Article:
Schaffert, Timothy

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Schaffert, Timothy


Son of a truck driver (father) and homemaker (mother). Education: Graduated from University of Nebraska at Lincoln; University of Arizona, M.F.A.


Agent—c/o Author Mail, Unbridled Books, 2000 Wadsworth Blvd., Unit 195, Lakewood, CO 80214. E-mail—[email protected].


Writer and editor. Omaha Lit Fest, Omaha, NE, founder and director; former editor of the Readerand the Omaha Pulp, both in Omaha.


Shortlisted, O. Henry Prize; Nebraska Book Award for fiction, 2003, for The Phantom Limbs of the Rollow Sisters;Henfield/Transatlantic Review Award; Mary Roberts Rinehart Award; two awards, Nebraska Arts Council.


The Phantom Limbs of the Rollow Sisters (novel), BlueHen Books (New York, NY), 2002.

The Singing and Dancing Daughters of God (novel), Unbridled Books (Denver, CO), 2005.

Author of career guides and contributor to the nonfiction anthology Brothers and Beasts: An Anthology of Men on Fairy Tales. Contributor of short stories to periodicals, including Greensboro Review, Natural Bridge, Prairie Schooner, and Press.


Timothy Schaffert, the former editor of two alternative periodicals, grew up on a farm in Nebraska, and his first novel, The Phantom Limbs of the Rollow Sisters, is set in rural Nebraska. The Rollow sisters, Lily, age eighteen, and Mabel, age twenty-one, live in a junk shop given to them by their grandmother who has since moved to Florida. Because their father abandoned them when they were young and their mother later committed suicide, the girls now have only each other. As they struggle to maintain the semblance of a normal life, Lily travels to the Southwest with her eccentric boyfriend in order to confront her mother, and Mabel begins dating a boy she meets at the home of a brain-dead girl who is rumored to be clairvoyant. Given these quirky plot lines, critics predominantly praised the book's cast of eccentrics. Library Journal critic Joanna M. Burkhardt called the characters "funny, bizarre, … yet touching" beings with "depth and breadth." A Publishers Weekly reviewer also remarked upon the book's "gothic touches and gentle humor." Indeed, Jody Ewing, writing in the Sioux City, Iowa, Weekender Online,quoted Schaffert as stating, "My favorite kind of book … can make you laugh and still deal with serious issues."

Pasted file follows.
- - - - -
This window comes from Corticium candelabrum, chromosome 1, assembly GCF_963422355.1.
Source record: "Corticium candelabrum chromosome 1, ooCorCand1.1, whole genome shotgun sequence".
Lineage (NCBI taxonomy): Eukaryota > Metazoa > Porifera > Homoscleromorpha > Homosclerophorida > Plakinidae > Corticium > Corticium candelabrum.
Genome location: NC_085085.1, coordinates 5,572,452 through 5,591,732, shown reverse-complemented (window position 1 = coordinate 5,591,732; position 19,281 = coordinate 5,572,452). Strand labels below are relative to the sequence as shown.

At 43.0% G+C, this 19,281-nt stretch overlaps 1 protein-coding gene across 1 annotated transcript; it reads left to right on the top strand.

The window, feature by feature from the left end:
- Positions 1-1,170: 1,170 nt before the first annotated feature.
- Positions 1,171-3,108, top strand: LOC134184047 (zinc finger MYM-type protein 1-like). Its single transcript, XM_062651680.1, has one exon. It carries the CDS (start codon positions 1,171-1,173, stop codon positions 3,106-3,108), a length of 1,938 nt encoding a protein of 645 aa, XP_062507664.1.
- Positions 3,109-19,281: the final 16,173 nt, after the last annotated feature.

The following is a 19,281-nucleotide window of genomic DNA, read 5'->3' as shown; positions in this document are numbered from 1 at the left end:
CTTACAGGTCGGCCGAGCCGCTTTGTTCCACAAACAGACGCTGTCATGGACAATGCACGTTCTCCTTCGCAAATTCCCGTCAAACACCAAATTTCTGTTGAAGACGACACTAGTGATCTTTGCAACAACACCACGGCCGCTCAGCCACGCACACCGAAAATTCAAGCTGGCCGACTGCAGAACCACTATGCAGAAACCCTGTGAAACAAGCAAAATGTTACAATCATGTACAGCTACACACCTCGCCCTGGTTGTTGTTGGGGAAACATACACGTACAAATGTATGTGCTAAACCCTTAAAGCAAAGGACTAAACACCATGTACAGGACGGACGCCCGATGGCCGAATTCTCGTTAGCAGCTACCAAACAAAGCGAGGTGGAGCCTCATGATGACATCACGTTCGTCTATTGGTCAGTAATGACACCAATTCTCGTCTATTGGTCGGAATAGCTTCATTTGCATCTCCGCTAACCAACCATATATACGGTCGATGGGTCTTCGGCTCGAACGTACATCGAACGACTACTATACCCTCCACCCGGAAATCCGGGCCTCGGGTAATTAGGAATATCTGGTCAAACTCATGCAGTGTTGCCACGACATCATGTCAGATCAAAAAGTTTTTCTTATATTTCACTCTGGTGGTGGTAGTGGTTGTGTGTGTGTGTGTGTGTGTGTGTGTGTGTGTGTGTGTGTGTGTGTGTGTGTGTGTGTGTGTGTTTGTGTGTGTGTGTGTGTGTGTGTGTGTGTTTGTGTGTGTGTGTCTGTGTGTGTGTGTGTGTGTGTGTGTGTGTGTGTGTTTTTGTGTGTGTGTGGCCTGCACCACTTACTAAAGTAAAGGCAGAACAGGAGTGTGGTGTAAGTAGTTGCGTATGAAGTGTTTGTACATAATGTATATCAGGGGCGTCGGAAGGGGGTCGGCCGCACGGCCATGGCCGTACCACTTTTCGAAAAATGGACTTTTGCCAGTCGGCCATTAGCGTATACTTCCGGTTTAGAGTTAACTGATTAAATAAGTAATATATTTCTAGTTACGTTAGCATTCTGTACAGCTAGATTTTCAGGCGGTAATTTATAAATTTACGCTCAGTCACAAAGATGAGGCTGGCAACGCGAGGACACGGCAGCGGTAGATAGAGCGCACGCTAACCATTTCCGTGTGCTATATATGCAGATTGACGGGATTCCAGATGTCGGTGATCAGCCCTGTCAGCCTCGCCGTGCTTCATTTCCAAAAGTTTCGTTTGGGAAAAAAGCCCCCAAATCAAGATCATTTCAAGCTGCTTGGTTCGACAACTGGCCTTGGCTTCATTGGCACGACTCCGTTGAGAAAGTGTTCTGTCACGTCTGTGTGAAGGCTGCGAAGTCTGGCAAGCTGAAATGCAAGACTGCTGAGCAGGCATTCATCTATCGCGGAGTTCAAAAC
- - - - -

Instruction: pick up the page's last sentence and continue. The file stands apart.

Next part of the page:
Schaffert's second novel, The Singing and Dancing Daughters of God, stays true to this form and is again set in Nebraska. The novel follows Hud and Tuesday, a divorcing couple whose teenaged son has run away with a Christian musical group. Hud writes notes for his country-song lyrics on his jeans, drives a school bus, and may be an alcoholic. Tuesday is a member of the community theater, does face-painting in the town square, and may have anger-management issues. LikeThe Phantom Limbs of the Rollow Sisters, the characters in The Singing and Dancing Daughters of God are eccentric, but their issues are not. Unlike the response to Schaffert's first novel, some critics felt the characters in his second novel were not as successful. Entertainment Weekly contributor Jennifer Reese felt Schaffert "plays up his characters' screwball quirks at the expense of their inner lives." On the other hand, Marta Salij, writing in the Detroit Free Press, countered that "the artificiality and archness of the characters is supposed to highlight their disconnection." However, Library Journal reviewer Jyna Scheeren called the story "whimsical" and concluded that "the only reason to put the book down is to make it last."

Schaffert told CA: "I've felt greatly inspired by the Southern writers of renown—William Faulkner, Flannery O'Connor, Tennessee Williams, and Eudora Welty, in particular. I admire their attention to language, to poetry within the prose, as well as the swift humor they bring to the grim circumstances portrayed.

"The story spends a great deal of time in my head before I finally put down a word; I like to turn it around, hold it up to the light, get a clear sense of how it works. Though once I begin to put it all into words, the story has been known to go off in a new direction.

"My favorite book is always the one I'm currently working on; once a book is long done, it begins to feel a bit foreign to me. But I do find myself appreciating them all for different reasons. I find The Phantom Limbs of the Rollow Sisters to be more esoteric, impressionistic, than my other work, and I like how it probably has a rarefied audience. And I think The Singing and Dancing Daughters of God likely has more depth than my first novel, and the characters are more complex, and the lives they lead are satisfyingly gritty and mysteriously unmanageable."



Booklist, May 1, 2002, Kristine Huntley, review ofThe Phantom Limbs of The Rollow Sisters,p. 1510.

Detroit Free Press, October 19, 2005, Marta Salij, review of The Singing and Dancing Daughters of God.

Entertainment Weekly, November 25, 2005, Jennifer Reese, review of The Singing and Dancing Daughters of God, p. 106.

Library Journal, June 1, 2002, Joanna M. Burkhardt, review of The Phantom Limbs of The Rollow Sisters, p. 197; October 15, 2005, Jyna Scheeren, review of The Singing and Dancing Daughters of God, p. 48.

New York Times, May 27, 2002, Janet Maslin, "The Lingering Pain of Abandonment," review of The Phantom Limbs of The Rollow Sisters; November 8, 2005, Janet Maslin, "A Town Where Characters Live Out Country Songs," review of The Singing and Dancing Daughters of God.

Publishers Weekly, April 1, 2002, review of The Phantom Limbs of The Rollow Sisters, p. 49; August 8, 2005, review of The Singing and Dancing Daughters of God, p. 208.


Emerging Writers Forum, (March 2, 2002), Dan Wickett, "Interview with Timothy Schaffert."

Timothy Schaffert Home Page, 21, 2006).

Weekender Online, (February 28, 2006), Jody Ewing, "Nebraskan's Debut Is Tale of Love, Redemption."